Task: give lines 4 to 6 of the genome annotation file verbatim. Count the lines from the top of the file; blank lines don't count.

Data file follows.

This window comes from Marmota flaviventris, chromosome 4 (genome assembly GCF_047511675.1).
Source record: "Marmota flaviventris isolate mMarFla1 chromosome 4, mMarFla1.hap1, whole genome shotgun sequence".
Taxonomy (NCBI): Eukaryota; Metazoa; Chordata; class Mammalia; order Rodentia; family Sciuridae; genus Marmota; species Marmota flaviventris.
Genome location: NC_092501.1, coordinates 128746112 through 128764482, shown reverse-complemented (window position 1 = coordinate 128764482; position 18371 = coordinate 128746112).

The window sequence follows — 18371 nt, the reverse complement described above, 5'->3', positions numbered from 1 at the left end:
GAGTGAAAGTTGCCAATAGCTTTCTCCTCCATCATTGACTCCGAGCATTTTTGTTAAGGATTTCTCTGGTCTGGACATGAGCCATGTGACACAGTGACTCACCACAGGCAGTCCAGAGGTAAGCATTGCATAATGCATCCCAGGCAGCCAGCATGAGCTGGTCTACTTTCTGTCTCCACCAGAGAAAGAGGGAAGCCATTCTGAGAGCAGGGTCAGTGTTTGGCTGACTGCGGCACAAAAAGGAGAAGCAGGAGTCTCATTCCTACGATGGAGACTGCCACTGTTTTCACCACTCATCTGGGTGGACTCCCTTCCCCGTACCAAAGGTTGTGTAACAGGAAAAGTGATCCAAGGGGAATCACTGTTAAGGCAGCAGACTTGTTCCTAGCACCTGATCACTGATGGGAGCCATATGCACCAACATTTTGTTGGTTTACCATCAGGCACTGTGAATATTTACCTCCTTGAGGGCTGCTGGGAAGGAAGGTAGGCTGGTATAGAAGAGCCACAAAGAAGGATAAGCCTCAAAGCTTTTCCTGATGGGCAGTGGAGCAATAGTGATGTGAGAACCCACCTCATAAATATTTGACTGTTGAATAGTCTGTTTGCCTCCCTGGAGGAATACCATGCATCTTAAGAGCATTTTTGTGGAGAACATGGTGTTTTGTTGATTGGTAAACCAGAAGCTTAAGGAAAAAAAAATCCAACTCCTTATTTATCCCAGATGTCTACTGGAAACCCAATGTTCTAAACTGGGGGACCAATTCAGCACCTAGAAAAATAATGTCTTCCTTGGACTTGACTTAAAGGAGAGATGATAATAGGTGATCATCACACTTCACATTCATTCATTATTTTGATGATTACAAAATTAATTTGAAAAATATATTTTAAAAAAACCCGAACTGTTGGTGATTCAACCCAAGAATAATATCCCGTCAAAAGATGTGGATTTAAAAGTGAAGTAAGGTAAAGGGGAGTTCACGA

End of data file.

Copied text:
Genome location: NC_092501.1, coordinates 128746112 through 128764482, shown reverse-complemented (window position 1 = coordinate 128764482; position 18371 = coordinate 128746112).

The window sequence follows — 18371 nt, the reverse complement described above, 5'->3', positions numbered from 1 at the left end:
GAGTGAAAGTTGCCAATAGCTTTCTCCTCCATCATTGACTCCGAGCATTTTTGTTAAGGATTTCTCTGGTCTGGACATGAGCCATGTGACACAGTGACTCACCACAGGCAGTCCAGAGGTAAGCATTGCATAATGCATCCCAGGCAGCCAGCATGAGCTGGTCTACTTTCTGTCTCCACCAGAGAAAGAGGGAAGCCATTCTGAGAGCAGGGTCAGTGTTTGGCTGACTGCGGCACAAAAAGGAGAAGCAGGAGTCTCATTCCTACGATGGAGACTGCCACTGTTTTCACCACTCATCTGGGTGGACTCCCTTCCCCGTACCAAAGGTTGTGTAACAGGAAAAGTGATCCAAGGGGAATCACTGTTAAGGCAGCAGACTTGTTCCTAGCACCTGATCACTGATGGGAGCCATATGCACCAACATTTTGTTGGTTTACCATCAGGCACTGTGAATATTTACCTCCTTGAGGGCTGCTGGGAAGGAAGGTAGGCTGGTATAGAAGAGCCACAAAGAAGGATAAGCCTCAAAGCTTTTCCTGATGGGCAGTGGAGCAATAGTGATGTGAGAACCCACCTCATAAATATTTGACTGTTGAATAGTCTGTTTGCCTCCCTGGAGGAATACCATGCATCTTAAGAGCATTTTTGTGGAGAACATGGTGTTTTGTTGATTGGTAAACCAGAAGCTTAAGGAAAAAAAAATCCAACTCCTTATTTATCCCAGATGTCTACTGGAAACCCAATGTTCTAAACTGGGGGACCAATTCAGCACCTAGAAAAATAATGTCTTCCTTGGACTTGACTTAAAGGAGAGATGATAATAGGTGATCATCACACTTCACATTCATTCATTATTTTGATGATTACAAAATTAATTTGAAAAATATATTTTAAAAAAACCCGAACTGTTGGTGATTCAACCCAAGAATAATATCCCGTCAAAAGATGTGGATTTAAAAGTGAAGTAAGGTAAAGGGGAGTTCACGA